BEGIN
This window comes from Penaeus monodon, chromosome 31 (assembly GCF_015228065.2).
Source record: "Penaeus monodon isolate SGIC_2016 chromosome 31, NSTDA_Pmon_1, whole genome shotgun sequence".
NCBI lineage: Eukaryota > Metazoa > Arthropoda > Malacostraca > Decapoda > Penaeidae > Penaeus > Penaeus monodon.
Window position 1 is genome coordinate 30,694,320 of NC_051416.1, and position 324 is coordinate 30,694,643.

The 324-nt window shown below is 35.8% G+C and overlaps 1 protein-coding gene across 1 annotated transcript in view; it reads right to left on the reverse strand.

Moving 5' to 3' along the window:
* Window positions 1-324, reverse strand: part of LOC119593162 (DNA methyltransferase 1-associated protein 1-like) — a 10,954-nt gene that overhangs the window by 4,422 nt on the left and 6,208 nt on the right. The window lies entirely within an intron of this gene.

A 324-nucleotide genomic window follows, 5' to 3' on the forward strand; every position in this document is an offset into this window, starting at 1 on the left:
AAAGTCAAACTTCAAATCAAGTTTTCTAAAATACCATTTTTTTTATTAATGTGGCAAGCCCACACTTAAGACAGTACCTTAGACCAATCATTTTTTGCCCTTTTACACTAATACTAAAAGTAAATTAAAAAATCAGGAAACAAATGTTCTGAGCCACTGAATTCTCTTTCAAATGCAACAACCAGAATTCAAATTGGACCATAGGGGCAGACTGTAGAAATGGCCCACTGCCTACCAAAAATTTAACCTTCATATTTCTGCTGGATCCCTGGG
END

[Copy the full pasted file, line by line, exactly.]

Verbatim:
This window comes from Penaeus monodon, chromosome 31 (assembly GCF_015228065.2).
Source record: "Penaeus monodon isolate SGIC_2016 chromosome 31, NSTDA_Pmon_1, whole genome shotgun sequence".
NCBI lineage: Eukaryota > Metazoa > Arthropoda > Malacostraca > Decapoda > Penaeidae > Penaeus > Penaeus monodon.
Window position 1 is genome coordinate 30,694,320 of NC_051416.1, and position 324 is coordinate 30,694,643.

The 324-nt window shown below is 35.8% G+C and overlaps 1 protein-coding gene across 1 annotated transcript in view; it reads right to left on the reverse strand.

Moving 5' to 3' along the window:
* Window positions 1-324, reverse strand: part of LOC119593162 (DNA methyltransferase 1-associated protein 1-like) — a 10,954-nt gene that overhangs the window by 4,422 nt on the left and 6,208 nt on the right. The window lies entirely within an intron of this gene.

A 324-nucleotide genomic window follows, 5' to 3' on the forward strand; every position in this document is an offset into this window, starting at 1 on the left:
AAAGTCAAACTTCAAATCAAGTTTTCTAAAATACCATTTTTTTTATTAATGTGGCAAGCCCACACTTAAGACAGTACCTTAGACCAATCATTTTTTGCCCTTTTACACTAATACTAAAAGTAAATTAAAAAATCAGGAAACAAATGTTCTGAGCCACTGAATTCTCTTTCAAATGCAACAACCAGAATTCAAATTGGACCATAGGGGCAGACTGTAGAAATGGCCCACTGCCTACCAAAAATTTAACCTTCATATTTCTGCTGGATCCCTGGG